THE BLOG

Banksy and the Legend of Robin Hood

27/06/2014 16:39 BST | Updated 27/08/2014 10:59 BST

Banksy is an artist clouded in mystery. He has become a legendary figure. Stealing from the rich and giving to the poor. He began his career as a benevolent urban artist, adorning the streets with pithy jibes at institutions like the police, art houses and politicians. He serviced a seemingly voiceless society, free of charge.

Though, as his fame grew the art establishment wanted an ever larger slice of the cake and Banksy was all too keen to oblige, if only for a price. Like Robin Hood he goaded the rich he duped. Early in 2007, the day after Banksy sold six works at Sotheby's, all reaching six figure sums, he released an image of an auction house scene, captioned by the phrase ' I can't believe you morons actually buy this shit'.

But are Banksy and Robin Hood really analogous? Does Banksy not just take from the rich and pocket the booty?

The street artist lives on both sides of the fence and his grass is always green. An anti-capitalist whose biographies are littered with pound signs. A critic of the auction houses but has retrospective on at Sotheby's S |2 gallery.

banksy

In an interview with The New Yorker Cheyenne Westphal, the European chairman for Contemporary Art, revealed "My first experience with him was in October 2004, when he left a piece outside a party we were throwing for Damien Hirst." It was a rat holding a placard that read, "You lie". This was an act that simultaneously flicked two fingers up at the corporate schmoosing which is now rife in the art world and Hirst, whilst crucially also performing the function of advertising his work to Sotheby's.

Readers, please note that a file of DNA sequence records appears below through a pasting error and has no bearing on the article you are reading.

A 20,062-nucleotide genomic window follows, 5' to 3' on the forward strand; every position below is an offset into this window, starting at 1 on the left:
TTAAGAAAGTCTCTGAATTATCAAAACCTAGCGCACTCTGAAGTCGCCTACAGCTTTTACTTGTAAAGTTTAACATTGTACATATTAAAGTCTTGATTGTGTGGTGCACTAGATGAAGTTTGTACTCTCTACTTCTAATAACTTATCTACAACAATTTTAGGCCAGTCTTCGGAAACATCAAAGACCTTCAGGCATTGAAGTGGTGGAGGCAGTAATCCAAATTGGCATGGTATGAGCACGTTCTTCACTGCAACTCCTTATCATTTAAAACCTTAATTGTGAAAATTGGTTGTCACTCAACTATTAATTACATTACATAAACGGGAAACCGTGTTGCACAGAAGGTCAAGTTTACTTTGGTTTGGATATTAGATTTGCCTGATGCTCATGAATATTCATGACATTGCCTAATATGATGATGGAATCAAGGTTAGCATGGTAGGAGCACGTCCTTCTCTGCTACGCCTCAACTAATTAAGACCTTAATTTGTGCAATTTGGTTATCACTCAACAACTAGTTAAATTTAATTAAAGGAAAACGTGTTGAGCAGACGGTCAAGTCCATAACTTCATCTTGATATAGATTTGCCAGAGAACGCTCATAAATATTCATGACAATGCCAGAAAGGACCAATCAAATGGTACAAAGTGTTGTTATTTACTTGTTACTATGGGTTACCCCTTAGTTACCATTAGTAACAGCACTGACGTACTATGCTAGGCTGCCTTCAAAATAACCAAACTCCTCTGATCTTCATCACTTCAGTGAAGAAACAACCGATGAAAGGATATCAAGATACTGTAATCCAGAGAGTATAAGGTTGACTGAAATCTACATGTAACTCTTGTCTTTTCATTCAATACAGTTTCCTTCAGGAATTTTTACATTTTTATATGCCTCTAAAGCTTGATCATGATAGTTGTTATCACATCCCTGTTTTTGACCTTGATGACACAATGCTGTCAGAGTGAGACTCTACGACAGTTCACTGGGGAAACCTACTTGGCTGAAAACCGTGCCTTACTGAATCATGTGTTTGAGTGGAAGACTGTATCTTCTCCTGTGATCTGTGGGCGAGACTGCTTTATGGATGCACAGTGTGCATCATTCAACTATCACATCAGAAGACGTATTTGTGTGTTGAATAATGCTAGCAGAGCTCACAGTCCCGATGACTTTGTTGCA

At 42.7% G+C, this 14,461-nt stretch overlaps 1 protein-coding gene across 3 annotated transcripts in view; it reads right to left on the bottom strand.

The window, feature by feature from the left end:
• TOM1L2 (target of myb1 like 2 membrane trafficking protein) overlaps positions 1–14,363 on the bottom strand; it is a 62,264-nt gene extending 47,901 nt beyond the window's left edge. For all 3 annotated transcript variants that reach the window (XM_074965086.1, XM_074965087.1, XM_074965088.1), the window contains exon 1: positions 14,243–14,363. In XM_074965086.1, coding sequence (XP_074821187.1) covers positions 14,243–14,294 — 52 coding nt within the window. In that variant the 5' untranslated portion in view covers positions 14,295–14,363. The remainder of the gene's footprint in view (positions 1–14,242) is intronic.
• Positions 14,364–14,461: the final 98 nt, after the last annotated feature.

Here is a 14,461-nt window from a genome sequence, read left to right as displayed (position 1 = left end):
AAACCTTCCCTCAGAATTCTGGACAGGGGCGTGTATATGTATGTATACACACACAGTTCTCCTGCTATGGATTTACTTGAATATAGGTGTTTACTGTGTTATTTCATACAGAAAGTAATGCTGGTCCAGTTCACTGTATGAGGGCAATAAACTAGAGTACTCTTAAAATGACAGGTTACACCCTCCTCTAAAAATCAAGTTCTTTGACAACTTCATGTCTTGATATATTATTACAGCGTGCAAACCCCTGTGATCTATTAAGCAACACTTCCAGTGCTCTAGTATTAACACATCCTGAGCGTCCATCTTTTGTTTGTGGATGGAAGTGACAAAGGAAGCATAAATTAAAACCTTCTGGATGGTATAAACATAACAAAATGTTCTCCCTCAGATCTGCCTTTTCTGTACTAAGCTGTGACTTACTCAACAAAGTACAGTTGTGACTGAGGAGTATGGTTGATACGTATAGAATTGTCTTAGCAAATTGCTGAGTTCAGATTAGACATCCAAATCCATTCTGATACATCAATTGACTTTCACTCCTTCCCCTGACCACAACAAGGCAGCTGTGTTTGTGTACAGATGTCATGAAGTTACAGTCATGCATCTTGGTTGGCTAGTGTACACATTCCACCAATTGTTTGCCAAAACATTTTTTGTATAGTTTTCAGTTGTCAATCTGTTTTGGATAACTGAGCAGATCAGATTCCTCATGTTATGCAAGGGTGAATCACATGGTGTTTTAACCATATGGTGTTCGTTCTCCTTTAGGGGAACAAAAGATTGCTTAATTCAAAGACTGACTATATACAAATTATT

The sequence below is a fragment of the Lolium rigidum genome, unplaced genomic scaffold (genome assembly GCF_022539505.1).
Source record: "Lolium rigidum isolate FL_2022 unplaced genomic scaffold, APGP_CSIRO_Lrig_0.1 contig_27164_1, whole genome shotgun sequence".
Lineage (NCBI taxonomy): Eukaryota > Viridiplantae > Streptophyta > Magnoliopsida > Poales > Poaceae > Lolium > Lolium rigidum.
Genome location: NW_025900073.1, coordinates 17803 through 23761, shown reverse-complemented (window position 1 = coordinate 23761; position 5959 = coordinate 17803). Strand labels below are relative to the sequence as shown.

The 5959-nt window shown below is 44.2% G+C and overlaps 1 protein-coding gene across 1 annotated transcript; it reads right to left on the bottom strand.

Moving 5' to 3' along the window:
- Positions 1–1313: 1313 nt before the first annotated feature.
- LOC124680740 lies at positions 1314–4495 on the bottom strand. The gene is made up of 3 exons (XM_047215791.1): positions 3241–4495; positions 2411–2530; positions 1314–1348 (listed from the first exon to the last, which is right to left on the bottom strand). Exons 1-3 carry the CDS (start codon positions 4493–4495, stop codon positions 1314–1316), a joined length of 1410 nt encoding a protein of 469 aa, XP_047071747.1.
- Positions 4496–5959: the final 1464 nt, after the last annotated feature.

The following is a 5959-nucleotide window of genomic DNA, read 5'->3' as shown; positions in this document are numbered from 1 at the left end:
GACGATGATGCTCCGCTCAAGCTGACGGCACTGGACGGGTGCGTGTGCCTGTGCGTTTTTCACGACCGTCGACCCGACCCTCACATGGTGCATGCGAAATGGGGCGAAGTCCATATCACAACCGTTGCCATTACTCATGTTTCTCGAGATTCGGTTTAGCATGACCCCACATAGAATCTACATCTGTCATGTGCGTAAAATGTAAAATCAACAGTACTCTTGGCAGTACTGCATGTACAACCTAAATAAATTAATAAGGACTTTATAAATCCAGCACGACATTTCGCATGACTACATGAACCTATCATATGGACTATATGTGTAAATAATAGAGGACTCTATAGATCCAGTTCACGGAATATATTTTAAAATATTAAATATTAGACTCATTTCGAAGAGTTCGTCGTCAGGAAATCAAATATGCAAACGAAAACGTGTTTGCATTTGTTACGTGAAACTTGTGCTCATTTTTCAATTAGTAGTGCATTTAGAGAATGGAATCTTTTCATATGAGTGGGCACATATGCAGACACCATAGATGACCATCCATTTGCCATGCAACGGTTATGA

That was 2004. It seems by February 2008 Banksy had reconciled his differences with Hirst, "a living example that talent is nothing and money is king" insisted The Guardian, when the two artists collaborated to produce "Keep it Spotless" which sold for $1.8 million (£950,300).

banksy

It would be unfair to stop there. The proceeds went to the United Nations Foundation in support HIV and Aids relief in Africa. Often you'll find the episodes of hypocrisy in Banksy's career are caused by the irreconcilable aim to make art and serve the little man.

One such episode occurred when Banksy accidentally caused a homeless man to be evicted from is squat. He painted a water tanker with the phrase "This looks a bit like an elephant". The tanker had been the home of Tachowa Covington for seven years but such was the interest created by Banksy that the tanker was snapped up, and subsequently taken away by a conglomerate called Mint Currency.

banksy

Realising his mistake Banksy provided Covington with an apartment for a year to get him back on his feet. In an interview with The Independent, Covington said "There ain't no better man than Banksy. He was an angel to me." Though when the payments stopped Covington was again left homeless. I suppose Banksy thought he had done enough. It seems unfair to vilify the artist since he didn't have the tanker taken away. His own artistic merit undermines his aim to make art a means of sharing.

Currently on the "Q + A" section of the artist's website Banksy addresses the hypocrisy of his art. "As a kid I always dreamed of growing up to be a character in Robin Hood. I never realised I'd end up playing one of the gold coins." Banksy, despite his best efforts, has become an asset used to exploit and be exploited.